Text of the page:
Sunday, December 05, 2010

Bring Back Jay's!

So I felt obliged to read Bob H's commentary today on the prospects of the book(store) biz in the Burgh:  Bookstore plan stays on shelf for now.  I'm thinking he should write a blog.  Overall, his comments may be right on, but there were a few points that just jumped out at me.

That the economy may not be conducive to new businesses may be be quite correct.  Most bookstore owners I have ever known were never ones to be reacting to the macro-economy.  Though he quotes one Brookings study of note recently that says the local economy may not be humming, there are also things like Forbes that say Pittsburgh has some of the biggest income growth in the nation.  Starting a new biz is not necessarily about where you are at, but where you have been as a region.  You have to wonder if there are now a slew of under-retailed businesses opportunities in the region reflecting upon the recent history when it made no sense to invest here.  From a true investor's point of view, or let's say a value investor's point of view, it may be the ideal time to come to town. 

The lesson of course is that by the time conditions appear so ideal that Bob or I were to start a new book business, our less risk averse and more entrepreneurial friends will have already staked their ground.  Kind of how it is supposed to work. 

But he also points out some curious geography, which is really what caught my attention:
The city's up-and-coming neighborhoods -- Lawrenceville, East Liberty, Garfield, kind of -- don't seem poised to support a full-service bookstore.
So first off.  East Liberty hosts the (relatively - by Pittsburgh standards*) new Borders Bookstore which I am just guessing is the biggest bookstore in the entire city of Pittsburgh. He didn't write "don't seem poised to support another full-service bookstore".    Since I am sure Bob knows about Borders, do his comments mean 'Eastside' has now officially seceded from East Liberty or otherwise merged with Shadyside?

Garfield.  OK..  Garfield is about a few feet from my doorstep and the the sheer size of Garfield may make new business generation difficult.  Still, I wonder if Bob knows there is a very neat (if not full service) bookstore operating in Garfield right now:  Awesome Books (formerly Clay Penn).  No coffee-shop, but it does have this Maine Coon cat effectively guarding the place that adds to the appeal   Does that one operating bookstore alone already make it among the book-elite among the city's 88 semi-official neighborhoods which are almost all lacking any bookstore at all? I assure you in terms of bookstores per capita Garfield is near the top.

Lawrenceville is an interesting point though in its lack of a bookstore. Someone should get on that.  They do have a Library (for now), so it's not like they are a book-desert. I still can't believe your average bookstore entrepreneur is reading the Wall Street Journal as they decide upon a business plan. There must be some new arrival hipster willing to tell Ben Bernanke he can be damned.  (as per the Farragut quote mind you, not Dante).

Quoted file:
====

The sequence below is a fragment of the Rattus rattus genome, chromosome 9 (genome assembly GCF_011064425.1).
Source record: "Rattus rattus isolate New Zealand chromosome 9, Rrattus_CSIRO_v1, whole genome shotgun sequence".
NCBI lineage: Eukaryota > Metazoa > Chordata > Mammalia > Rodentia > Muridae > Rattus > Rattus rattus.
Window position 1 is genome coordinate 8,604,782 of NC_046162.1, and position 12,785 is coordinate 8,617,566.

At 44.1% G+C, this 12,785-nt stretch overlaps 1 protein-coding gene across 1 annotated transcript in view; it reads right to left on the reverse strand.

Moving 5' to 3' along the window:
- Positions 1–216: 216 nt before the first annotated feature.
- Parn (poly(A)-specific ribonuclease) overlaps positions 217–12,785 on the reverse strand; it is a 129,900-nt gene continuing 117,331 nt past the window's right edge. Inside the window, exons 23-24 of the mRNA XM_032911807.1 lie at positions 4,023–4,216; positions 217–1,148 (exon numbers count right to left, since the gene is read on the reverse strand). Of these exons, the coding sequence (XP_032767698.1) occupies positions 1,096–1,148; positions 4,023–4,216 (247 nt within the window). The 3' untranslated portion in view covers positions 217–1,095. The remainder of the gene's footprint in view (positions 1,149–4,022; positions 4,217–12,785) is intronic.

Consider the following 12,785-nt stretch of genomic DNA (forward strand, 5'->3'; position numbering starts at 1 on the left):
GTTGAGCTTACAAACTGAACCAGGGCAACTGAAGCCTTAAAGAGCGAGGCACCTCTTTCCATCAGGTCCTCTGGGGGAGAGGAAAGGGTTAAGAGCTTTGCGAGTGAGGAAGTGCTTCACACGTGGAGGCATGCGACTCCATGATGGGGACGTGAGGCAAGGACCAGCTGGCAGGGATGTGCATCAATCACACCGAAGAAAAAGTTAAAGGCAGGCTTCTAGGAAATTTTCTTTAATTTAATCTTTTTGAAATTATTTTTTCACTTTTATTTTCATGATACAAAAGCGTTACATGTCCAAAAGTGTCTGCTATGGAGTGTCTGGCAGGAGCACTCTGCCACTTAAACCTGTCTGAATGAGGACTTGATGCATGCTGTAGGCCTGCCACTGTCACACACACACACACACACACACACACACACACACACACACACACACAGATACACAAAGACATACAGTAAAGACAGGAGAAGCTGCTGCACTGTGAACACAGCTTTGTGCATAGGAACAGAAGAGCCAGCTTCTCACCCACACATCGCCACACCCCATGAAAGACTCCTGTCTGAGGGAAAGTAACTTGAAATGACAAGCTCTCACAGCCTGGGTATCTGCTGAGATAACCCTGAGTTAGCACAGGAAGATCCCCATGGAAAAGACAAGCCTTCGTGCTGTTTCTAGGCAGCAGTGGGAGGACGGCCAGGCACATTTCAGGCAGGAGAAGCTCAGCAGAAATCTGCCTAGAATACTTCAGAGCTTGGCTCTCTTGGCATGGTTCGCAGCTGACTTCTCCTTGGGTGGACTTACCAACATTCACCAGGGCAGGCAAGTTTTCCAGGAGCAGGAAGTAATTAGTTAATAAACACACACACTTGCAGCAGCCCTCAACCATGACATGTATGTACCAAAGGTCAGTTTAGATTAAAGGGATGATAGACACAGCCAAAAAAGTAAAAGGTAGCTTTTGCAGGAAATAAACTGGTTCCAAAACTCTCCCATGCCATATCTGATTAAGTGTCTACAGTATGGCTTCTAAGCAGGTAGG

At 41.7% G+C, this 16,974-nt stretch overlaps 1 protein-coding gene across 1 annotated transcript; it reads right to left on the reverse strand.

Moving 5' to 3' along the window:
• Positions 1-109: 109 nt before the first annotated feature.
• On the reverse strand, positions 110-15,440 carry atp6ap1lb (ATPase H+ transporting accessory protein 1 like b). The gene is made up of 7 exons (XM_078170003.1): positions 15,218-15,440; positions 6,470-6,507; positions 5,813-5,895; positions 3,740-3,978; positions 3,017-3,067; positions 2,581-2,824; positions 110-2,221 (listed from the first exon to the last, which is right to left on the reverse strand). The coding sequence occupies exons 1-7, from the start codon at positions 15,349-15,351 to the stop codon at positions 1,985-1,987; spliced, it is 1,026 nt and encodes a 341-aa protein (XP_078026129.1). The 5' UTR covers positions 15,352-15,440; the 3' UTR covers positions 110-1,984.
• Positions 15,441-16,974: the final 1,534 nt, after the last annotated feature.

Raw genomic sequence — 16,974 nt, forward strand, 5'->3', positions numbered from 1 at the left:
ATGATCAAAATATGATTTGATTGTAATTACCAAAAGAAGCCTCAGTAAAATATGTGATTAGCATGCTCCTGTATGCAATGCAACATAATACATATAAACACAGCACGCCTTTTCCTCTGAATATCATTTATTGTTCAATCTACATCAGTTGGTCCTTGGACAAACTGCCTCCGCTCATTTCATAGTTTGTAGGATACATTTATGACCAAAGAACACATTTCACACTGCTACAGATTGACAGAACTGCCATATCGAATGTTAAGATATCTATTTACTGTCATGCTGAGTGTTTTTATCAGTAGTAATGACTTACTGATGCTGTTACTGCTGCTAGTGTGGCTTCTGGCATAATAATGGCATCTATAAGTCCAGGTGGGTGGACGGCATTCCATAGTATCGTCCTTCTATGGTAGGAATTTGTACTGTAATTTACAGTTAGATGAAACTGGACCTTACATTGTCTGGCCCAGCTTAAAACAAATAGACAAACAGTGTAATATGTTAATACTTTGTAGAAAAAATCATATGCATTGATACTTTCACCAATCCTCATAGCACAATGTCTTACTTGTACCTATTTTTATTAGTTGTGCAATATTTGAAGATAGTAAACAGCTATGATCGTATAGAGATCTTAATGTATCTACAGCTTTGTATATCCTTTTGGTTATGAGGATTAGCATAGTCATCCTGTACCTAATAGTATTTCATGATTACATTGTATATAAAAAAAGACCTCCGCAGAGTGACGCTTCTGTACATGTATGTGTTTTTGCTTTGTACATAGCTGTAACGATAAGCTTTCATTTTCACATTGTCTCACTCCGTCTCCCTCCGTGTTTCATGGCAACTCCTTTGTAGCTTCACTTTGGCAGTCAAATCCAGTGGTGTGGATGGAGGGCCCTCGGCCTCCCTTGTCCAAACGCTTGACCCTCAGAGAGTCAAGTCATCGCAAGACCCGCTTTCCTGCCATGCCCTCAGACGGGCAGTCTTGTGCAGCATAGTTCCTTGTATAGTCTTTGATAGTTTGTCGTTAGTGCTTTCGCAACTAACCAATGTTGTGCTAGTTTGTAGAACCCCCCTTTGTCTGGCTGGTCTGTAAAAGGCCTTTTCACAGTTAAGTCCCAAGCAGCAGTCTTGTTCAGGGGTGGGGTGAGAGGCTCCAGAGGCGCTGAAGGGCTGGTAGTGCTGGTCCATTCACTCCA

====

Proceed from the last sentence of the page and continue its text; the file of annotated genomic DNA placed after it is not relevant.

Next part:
So I started typing thinking Bob's piece would be an easy foil to give me an excuse to post a picture I have of Jay's Bookstall on its last day. Now I can't find it.  So maybe I will append it later when I track it down.   

Trust me.. that was all more fun than having me comment on Harold's commentary today.  But if you want more on that I pull from the archives: Economic Impact of the Elderly in Allegheny County.

Hey wait... elderly read books still don't they?

* We will stop calling all the things in Eastside 'new' when the Spine Line finally gets built. 

5 Comments:

Anonymous The Wiz said...

Your study from 1999 states that the elderly population was expected to decline by 15% by 2112. Will be interesting to see how that turns out in the next census data.

In my years as a homebuilder/remodeler, most homes I built were for empty nesters. And much of the remodels were for elderly addressing accessibility issues. Some were too pour to afford the work but some would be calling their brokers awhile I was working. They would tell them to sell a thousand shares of this or but $10,000 of that...even though they had got me down in price because "I'm elderly and can't afford much!"

Sunday, December 05, 2010 1:58:00 PM  
Anonymous The Wiz said...

oops, poor...not pour!

Sunday, December 05, 2010 1:59:00 PM  
Anonymous Anonymous said...

Seems like Hoover might be wise to consider retirement. His recent story about the National Book Award was terribly snarky, even bitter. Now he's way down on the Pittsburgh book scene, and having trouble getting his facts straight.

Sunday, December 05, 2010 7:17:00 PM  
Blogger rich10e said...

Starbucks should enter the book market. They already have 16000 locations.They are already making headways in the music biz.They could specialize via stores. History one store, mystery another. The possibilities are endless as are the locations!!

Sunday, December 05, 2010 8:28:00 PM  
Anonymous MH said...

Eastside is still new, if you figure from when they finished the last part.

He also left out the Pitt bookstore, which is fairly well stocked with books aside from texts and I've seen Pitt students read them.

Sunday, December 05, 2010 9:58:00 PM  

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